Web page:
What a contrast to Saul David was. Here was no regal kingly person who “stood head and shoulders above the people.” Instead we find an insignificant son of Jesse. So unimportant and unimpressive was David that he wasn’t even invited to the dinner with Samuel the prophet. Samuel had been sent on a mission by God to choose Israel’s next king. He asked Jesse to line up his boys for review. Passing down the line, Samuel became excited when he saw the oldest son. Here, he thought, is surely the one God has chosen. He certainly looks kingly. To his surprise, God said that this was not when He had selected. Passing down the line, Samuel stood before each son only to hear, not the one. Coming to the end of the line Samuel asks Jesse if there’s another son. Yes but he out with the sheep. When David was finally brought and presented to Samuel, God said to him, this is whom I’ve chosen. The least likely- at least from outward appearance- was God’s choice.
For Christians today, we are often ruled with the outward rather than the inward. The significance of our inner heart’s condition cannot be minimized. Scripture says that Satan appears as an angel of light- outward appearance- but in truth he is filled wickedness. Often we allow what we see, hear, feel, taste, or smell to dictate our actions, perceptions, and decisions. We allow out appearances to determine who we are. We may stand before a physical mirror or the mirror of public opinion to gauge our self-worth or the worth of others. We often look to those who “stand head and shoulders above” for our sense of direction never questioning who holds their hearts. We allow ourselves to be drawn into darkness and destruction because the “angel of light” has blinded our minds. The Israelites followed Saul into battles and lost because he led with corrupted reasoning that stemmed from a corrupted heart.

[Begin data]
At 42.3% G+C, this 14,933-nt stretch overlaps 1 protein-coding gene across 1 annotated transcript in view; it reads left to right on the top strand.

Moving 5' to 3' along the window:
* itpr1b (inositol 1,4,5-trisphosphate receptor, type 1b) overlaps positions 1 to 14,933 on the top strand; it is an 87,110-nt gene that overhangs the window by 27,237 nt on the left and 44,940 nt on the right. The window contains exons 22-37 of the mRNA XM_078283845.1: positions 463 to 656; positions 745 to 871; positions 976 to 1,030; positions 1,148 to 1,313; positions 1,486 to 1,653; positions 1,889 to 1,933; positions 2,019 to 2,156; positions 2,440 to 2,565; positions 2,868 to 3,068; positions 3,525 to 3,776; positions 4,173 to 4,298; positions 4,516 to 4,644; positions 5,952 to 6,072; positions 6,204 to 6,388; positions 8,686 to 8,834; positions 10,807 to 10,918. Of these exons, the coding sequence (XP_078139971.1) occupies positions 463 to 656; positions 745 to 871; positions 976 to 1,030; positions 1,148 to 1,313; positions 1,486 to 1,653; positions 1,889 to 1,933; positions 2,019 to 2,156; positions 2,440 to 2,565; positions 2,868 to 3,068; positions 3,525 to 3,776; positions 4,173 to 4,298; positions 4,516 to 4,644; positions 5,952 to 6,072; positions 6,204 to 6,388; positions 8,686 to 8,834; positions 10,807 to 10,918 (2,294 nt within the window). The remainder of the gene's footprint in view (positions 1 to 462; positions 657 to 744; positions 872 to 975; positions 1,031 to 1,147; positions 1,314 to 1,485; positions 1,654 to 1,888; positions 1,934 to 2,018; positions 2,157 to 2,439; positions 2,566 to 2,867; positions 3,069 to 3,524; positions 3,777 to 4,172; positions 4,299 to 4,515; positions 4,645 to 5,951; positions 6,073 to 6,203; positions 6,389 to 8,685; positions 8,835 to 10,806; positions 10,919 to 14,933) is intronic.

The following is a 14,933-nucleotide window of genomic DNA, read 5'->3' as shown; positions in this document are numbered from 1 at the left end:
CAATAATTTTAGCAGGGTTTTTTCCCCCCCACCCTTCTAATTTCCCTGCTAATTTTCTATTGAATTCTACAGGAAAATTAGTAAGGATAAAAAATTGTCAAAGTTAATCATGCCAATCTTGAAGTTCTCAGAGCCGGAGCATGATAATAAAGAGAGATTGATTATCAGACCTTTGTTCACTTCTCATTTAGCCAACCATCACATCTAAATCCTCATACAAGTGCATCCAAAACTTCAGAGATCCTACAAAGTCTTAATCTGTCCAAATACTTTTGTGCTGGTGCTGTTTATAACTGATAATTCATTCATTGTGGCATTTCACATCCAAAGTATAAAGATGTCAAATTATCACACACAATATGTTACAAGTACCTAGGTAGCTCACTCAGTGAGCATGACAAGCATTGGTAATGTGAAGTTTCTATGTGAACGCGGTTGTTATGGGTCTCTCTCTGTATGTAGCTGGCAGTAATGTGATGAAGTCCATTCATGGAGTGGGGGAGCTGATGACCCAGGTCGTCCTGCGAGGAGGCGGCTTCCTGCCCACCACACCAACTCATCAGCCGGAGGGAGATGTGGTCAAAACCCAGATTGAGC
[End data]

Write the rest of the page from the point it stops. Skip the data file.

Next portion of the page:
David was a man with great problems. Often his head reasoning got him into deep trouble. In his case he recognized that fact and in every failure he responded with “a heart after God.”
You and I have to choose whether we will listen to our head that tells us our Goliaths are impossible to defeat so we let them reign over our lives, or will we instead let our hearts that have been captured by Christ to rule the day. Our heads may move us to hide in fear each time Goliath roars, but our surrendered hearts know that the battle is not ours but the Lord’s and He has already won our victory.
Dr. John Thompson